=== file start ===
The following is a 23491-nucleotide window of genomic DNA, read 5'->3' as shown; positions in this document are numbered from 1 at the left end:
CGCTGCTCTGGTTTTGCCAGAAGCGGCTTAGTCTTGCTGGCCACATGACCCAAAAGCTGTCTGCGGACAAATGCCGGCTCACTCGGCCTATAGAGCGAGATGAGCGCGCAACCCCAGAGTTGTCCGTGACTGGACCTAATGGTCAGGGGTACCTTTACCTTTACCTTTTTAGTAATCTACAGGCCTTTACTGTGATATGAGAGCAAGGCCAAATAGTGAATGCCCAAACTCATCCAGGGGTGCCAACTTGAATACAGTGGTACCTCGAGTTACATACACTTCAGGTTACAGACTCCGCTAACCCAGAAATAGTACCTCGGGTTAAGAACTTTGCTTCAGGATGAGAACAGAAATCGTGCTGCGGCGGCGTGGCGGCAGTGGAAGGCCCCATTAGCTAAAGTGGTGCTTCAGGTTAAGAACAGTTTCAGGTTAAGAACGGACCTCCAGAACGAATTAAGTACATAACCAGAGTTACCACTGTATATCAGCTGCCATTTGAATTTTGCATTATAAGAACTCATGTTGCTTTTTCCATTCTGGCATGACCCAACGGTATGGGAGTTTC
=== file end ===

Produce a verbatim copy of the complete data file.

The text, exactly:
The following is a 23491-nucleotide window of genomic DNA, read 5'->3' as shown; positions in this document are numbered from 1 at the left end:
CGCTGCTCTGGTTTTGCCAGAAGCGGCTTAGTCTTGCTGGCCACATGACCCAAAAGCTGTCTGCGGACAAATGCCGGCTCACTCGGCCTATAGAGCGAGATGAGCGCGCAACCCCAGAGTTGTCCGTGACTGGACCTAATGGTCAGGGGTACCTTTACCTTTACCTTTTTAGTAATCTACAGGCCTTTACTGTGATATGAGAGCAAGGCCAAATAGTGAATGCCCAAACTCATCCAGGGGTGCCAACTTGAATACAGTGGTACCTCGAGTTACATACACTTCAGGTTACAGACTCCGCTAACCCAGAAATAGTACCTCGGGTTAAGAACTTTGCTTCAGGATGAGAACAGAAATCGTGCTGCGGCGGCGTGGCGGCAGTGGAAGGCCCCATTAGCTAAAGTGGTGCTTCAGGTTAAGAACAGTTTCAGGTTAAGAACGGACCTCCAGAACGAATTAAGTACATAACCAGAGTTACCACTGTATATCAGCTGCCATTTGAATTTTGCATTATAAGAACTCATGTTGCTTTTTCCATTCTGGCATGACCCAACGGTATGGGAGTTTC